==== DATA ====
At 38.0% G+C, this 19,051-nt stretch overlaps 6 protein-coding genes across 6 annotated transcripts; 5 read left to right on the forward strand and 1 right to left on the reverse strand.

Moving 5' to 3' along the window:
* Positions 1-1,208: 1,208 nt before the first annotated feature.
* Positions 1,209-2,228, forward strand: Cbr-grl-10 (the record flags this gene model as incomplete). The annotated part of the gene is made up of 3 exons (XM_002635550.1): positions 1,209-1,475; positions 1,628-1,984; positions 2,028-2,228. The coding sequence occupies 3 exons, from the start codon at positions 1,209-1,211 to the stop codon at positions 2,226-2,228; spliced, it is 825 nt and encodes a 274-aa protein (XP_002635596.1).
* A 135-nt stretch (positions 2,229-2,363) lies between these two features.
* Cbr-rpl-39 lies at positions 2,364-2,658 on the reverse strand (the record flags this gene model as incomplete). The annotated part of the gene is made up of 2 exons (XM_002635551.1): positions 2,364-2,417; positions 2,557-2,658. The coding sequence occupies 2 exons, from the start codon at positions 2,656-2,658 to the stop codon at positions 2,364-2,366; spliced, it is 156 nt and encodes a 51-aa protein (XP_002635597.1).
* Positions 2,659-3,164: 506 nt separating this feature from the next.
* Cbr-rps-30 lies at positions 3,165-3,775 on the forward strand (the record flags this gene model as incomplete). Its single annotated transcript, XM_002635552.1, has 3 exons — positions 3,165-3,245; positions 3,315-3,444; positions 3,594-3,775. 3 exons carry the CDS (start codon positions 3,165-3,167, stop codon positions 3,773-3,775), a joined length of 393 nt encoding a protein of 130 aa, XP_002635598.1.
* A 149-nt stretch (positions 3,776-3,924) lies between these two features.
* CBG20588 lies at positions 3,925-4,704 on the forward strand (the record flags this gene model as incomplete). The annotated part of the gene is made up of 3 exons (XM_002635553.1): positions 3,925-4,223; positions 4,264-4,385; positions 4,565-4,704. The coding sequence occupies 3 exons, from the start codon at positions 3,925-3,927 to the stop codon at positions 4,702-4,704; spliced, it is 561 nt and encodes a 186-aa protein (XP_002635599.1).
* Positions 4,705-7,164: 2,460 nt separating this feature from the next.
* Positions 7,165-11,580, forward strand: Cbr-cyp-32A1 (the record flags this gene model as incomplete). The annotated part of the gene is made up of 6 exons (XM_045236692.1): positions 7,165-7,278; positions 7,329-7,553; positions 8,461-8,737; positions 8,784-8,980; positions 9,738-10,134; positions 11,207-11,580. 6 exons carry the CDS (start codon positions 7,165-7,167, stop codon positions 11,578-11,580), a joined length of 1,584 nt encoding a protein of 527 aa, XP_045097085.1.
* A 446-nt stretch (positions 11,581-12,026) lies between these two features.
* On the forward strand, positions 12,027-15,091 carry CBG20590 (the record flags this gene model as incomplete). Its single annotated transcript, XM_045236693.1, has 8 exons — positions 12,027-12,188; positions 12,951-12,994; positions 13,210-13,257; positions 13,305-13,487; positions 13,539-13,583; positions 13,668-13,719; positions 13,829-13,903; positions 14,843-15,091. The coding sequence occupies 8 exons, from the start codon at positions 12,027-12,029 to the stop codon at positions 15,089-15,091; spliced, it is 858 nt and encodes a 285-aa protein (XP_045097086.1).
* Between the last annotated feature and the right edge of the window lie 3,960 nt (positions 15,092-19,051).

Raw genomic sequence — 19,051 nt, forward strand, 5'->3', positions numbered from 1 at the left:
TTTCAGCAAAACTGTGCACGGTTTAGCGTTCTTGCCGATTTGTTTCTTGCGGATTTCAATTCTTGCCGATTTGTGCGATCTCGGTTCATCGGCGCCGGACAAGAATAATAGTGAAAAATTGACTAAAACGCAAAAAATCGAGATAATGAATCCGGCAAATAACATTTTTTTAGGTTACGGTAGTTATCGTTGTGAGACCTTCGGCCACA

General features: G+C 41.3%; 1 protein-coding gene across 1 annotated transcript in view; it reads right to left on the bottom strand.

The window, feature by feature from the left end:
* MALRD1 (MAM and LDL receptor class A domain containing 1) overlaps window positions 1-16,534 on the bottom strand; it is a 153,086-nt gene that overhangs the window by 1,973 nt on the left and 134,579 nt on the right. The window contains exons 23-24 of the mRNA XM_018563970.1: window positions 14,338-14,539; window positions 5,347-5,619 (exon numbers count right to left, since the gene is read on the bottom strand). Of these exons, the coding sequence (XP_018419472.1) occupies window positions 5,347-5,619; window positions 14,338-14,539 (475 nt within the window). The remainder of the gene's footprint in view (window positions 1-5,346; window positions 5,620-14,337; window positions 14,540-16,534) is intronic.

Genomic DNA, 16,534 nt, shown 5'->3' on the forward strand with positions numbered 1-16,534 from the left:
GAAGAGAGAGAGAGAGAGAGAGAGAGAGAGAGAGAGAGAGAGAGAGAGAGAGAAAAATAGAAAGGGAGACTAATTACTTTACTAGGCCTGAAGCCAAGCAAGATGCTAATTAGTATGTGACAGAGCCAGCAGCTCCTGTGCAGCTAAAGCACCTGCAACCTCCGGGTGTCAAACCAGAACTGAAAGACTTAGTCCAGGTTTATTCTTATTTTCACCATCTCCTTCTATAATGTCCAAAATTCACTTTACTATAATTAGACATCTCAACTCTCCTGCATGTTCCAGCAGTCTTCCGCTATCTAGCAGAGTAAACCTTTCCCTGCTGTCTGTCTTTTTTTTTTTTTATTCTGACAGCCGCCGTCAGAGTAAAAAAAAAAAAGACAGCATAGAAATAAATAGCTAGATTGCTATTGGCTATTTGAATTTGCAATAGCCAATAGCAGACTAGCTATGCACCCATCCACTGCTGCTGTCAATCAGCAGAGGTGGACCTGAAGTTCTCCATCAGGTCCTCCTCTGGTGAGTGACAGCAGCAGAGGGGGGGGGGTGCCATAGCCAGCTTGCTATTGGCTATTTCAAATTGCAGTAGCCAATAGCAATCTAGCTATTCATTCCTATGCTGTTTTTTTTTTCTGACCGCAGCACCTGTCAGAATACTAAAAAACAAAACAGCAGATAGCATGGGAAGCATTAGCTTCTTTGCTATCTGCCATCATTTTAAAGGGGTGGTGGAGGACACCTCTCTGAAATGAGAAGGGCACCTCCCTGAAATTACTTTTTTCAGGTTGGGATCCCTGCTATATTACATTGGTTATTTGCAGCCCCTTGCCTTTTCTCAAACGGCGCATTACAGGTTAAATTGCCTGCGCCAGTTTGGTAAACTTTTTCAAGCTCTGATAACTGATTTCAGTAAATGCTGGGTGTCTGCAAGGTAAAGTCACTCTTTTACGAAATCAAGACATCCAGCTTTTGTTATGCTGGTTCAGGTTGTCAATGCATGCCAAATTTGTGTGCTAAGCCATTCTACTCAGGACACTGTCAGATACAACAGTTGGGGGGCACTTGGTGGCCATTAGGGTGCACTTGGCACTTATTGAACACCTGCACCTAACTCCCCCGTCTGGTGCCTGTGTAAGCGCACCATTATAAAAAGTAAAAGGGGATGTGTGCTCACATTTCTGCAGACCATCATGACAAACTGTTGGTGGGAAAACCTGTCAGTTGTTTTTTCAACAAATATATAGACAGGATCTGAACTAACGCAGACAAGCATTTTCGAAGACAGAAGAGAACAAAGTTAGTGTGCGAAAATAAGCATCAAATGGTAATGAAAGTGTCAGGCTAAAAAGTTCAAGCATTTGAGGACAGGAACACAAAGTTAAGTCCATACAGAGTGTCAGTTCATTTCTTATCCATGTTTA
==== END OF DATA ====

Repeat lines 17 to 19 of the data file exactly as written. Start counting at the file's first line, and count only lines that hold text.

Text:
TTTCAGCAAAACTGTGCACGGTTTAGCGTTCTTGCCGATTTGTTTCTTGCGGATTTCAATTCTTGCCGATTTGTGCGATCTCGGTTCATCGGCGCCGGACAAGAATAATAGTGAAAAATTGACTAAAACGCAAAAAATCGAGATAATGAATCCGGCAAATAACATTTTTTTAGGTTACGGTAGTTATCGTTGTGAGACCTTCGGCCACA

General features: G+C 41.3%; 1 protein-coding gene across 1 annotated transcript in view; it reads right to left on the bottom strand.

The window, feature by feature from the left end: